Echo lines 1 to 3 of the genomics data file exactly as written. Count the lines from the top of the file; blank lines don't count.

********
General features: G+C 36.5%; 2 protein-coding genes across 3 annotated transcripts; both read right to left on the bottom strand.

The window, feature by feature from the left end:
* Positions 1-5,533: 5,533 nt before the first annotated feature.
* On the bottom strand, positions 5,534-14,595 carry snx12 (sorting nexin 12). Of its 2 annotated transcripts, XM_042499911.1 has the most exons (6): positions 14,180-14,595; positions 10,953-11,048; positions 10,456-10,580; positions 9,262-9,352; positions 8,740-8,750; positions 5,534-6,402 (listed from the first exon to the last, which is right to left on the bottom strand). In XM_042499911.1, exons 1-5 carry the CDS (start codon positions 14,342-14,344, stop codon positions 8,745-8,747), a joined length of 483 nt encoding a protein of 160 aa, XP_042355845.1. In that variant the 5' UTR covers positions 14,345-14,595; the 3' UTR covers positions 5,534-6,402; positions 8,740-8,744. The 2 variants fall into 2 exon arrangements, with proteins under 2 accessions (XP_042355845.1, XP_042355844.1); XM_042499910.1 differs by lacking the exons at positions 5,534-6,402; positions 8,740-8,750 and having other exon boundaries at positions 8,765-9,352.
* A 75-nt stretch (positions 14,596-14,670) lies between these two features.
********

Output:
General features: G+C 36.5%; 2 protein-coding genes across 3 annotated transcripts; both read right to left on the bottom strand.

The window, feature by feature from the left end:
* Positions 1-5,533: 5,533 nt before the first annotated feature.